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It’s all about NEUROSCIENCE 

FRIDAY – JANUARY 27th, 2012 – 1pm – PST! 

Mark Brady, Ph.D. is a neuroscience educator.  He co-founded the Children’s Grief Program at Kara, a public service agency in Palo Alto, California where he only stopped volunteering upon moving to Whidbey Island.

In addition to being a long-time member of  the graduate research faculty at the Institute for Transpersonal Psychology, he writes a weekly column on social neuroscience for parents (The Committed Parent).

He is the prize-winning author of a number of books, magazine articles and academic papers. Two recent titles are: Safe and Secure: A Guide to Parenting with the Brain in Mind and A Father’s Book of Listening. These and other titles can be ordered wherever fine books are sold on the Internet or by emailing: He is currently working on a new book on helping children escape childhood unscathed. It will be available in September, 2012.

It’s was a BUSY 2011 – with TOO MANY EGGS in the carton!

Gwen was involved in so many projects from May of 2011 to January 2012 – she was unable to sit in the chair and do her own shows.

So after working with others, training new hosts, some heady business building projects, a couple trips here and there, she’s back in the chair & behind the board at KWPA Whidbey Air.

TUNE or STREAM in for her music show – Monday, Tuesday & Wednesday – from 4 to 7pm Pacific Standard Time

Music will be guided by listener feedback and Gwen’s own strangely assorted genre library.

Gwen’s TALK show Whidbey Chat – will be back on it’s regular time soon!  STAY TUNED.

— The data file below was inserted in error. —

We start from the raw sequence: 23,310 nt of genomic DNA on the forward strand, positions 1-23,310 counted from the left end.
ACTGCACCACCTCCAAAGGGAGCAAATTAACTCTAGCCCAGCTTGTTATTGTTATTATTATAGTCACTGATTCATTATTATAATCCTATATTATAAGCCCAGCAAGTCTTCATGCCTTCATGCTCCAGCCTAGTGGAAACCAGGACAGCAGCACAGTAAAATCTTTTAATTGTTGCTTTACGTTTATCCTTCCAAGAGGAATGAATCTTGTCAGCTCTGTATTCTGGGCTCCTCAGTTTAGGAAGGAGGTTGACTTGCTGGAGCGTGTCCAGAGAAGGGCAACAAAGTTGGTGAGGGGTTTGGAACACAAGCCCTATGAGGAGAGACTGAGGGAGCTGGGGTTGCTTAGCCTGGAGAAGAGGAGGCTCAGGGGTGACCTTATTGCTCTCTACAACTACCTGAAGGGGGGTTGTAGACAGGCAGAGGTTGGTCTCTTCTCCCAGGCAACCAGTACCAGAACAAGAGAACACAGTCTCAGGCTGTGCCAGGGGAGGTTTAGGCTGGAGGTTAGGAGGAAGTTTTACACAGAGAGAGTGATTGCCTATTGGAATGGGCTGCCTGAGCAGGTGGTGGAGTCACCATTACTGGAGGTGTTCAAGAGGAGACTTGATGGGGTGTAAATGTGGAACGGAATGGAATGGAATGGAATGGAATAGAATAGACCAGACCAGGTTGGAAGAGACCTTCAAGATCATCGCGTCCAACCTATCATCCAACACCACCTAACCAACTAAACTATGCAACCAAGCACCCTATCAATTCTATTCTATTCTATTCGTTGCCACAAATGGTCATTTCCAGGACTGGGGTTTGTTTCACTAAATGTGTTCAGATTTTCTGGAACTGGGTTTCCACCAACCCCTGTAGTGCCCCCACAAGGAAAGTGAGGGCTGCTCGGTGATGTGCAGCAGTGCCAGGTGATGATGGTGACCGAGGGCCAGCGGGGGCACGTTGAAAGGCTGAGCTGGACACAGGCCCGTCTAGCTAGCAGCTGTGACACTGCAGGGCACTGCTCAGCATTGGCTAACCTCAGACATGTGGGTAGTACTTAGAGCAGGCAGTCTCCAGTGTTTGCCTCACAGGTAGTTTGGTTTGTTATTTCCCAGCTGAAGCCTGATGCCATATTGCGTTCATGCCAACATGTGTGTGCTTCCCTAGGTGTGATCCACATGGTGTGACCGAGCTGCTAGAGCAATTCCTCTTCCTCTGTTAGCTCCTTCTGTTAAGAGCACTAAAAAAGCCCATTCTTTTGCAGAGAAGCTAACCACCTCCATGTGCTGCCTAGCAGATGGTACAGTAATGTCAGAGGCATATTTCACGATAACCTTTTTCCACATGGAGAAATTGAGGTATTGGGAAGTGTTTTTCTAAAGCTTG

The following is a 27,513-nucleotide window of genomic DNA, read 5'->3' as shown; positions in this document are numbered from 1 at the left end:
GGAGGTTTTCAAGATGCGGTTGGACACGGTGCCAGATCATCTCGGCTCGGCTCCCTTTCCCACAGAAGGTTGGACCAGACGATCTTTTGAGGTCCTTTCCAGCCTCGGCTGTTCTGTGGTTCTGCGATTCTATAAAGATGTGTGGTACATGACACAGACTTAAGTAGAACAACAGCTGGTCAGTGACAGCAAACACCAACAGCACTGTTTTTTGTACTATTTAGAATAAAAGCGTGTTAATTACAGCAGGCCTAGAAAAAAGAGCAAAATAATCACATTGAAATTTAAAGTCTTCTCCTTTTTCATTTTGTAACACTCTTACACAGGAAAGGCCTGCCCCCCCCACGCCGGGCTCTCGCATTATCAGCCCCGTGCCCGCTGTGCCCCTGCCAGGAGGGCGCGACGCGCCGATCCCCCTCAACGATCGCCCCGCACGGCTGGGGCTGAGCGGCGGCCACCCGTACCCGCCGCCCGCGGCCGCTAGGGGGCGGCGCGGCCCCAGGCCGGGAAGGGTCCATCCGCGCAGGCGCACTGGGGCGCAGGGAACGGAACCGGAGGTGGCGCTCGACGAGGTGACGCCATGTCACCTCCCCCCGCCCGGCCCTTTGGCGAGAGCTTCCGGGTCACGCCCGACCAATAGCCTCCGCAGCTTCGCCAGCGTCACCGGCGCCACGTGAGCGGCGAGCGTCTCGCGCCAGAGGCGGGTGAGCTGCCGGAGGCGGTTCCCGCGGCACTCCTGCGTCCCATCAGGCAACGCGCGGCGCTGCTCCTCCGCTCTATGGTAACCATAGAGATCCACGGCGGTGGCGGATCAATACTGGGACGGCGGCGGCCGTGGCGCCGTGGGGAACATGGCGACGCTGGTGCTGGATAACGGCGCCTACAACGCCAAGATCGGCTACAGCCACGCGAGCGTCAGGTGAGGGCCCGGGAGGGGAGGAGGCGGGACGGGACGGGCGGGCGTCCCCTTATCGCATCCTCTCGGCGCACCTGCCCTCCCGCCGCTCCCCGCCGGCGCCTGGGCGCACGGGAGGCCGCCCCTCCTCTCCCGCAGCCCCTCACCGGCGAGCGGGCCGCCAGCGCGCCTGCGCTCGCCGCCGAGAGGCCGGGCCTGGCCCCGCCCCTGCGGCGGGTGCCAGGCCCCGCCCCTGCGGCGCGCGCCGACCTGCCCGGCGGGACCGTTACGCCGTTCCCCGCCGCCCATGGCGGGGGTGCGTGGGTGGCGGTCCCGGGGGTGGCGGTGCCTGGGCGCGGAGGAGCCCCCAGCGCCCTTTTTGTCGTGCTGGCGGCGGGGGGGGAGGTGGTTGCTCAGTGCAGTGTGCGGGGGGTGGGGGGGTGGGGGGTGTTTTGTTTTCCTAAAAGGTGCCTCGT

IT IS HOT on Whidbey!  90’s!  That is HOT for us!

Tomorrow – Monday – August 16th – an archived Whidbey Chat show will air at our usual time of 11 am.  Could be Proposition 1 with Angie Homola or one of Whidbey Chat’s past shows.

Interviewing Shelia Case-Smith, from Case Farm in Oak Harbor, tomorrow at 7pm – due to the day time heat.  Look for that interview to air later in the week.

Thank you for supporting KWPA – your volunteer-based, noncommercial, community public radio station on Whidbey Island.

Recently – during an interview with Wilbur Purdue – we found out it is not a popular idea to paint a John Deere product in any other colors than what are called “John Deere green and yellow”.  Listen to Wilbur and Julianna Purdue’s interview out at Prairie Bottom Farm – and then come back here and hear what a true John Deere man has to say about the fact that Wilbur and Julianna painted one of their wedding gifts, a John Deere trailer, with red and a not so John Deer yellow.

Click here to listen to Dale Sherman’s comments

The John Deere offending trailer

July 19, 2010

Attention KWPA’s Whidbey Chat with Gwen Sam

shopper – listener

Thank you – EVERYONE – for your patience….  The hot weather is causing one of our switches to behave like wild child…  All hands are on deck for a fix – but it’s not like we can go to Ace and buy a switch.   Please – hang in there with us – KWPA – the community public radio station – that could!

Today Gwen will be interviewing Peg Tennant – Market manager for Oak Harbor and Coupeville Farmer’s Markets – we will do that interview out of the studio, to air later this week.

Will let everyone know as soon as the techno switch is behaving properly and Whidbey Chat is back to a live formate.

PRAIRIE BOTTOM FARM’s Wilbur and Julianna Purdue will be airing today – 11am!!!!  today.  Great time with great Whidbey Farmers!   Tune in!

Wilbur and Julianna Purdue of Prairie Bottom Farm on Ebey's Prairie

IN ADDITION – please forgive lack of updates on this site….  It’s been a long week.  We will update the photo gallery and recap, for Prairie Bottom Farm’s interview, in the next couple of days.  Guess “Island Time” is at play this week.

Thanks again!

July 12, 2010

The Little Station That Could – KWPA

Over the next shortest period of days possible KWPA will be only airing recorded shows while the transmitter and studio are maintained.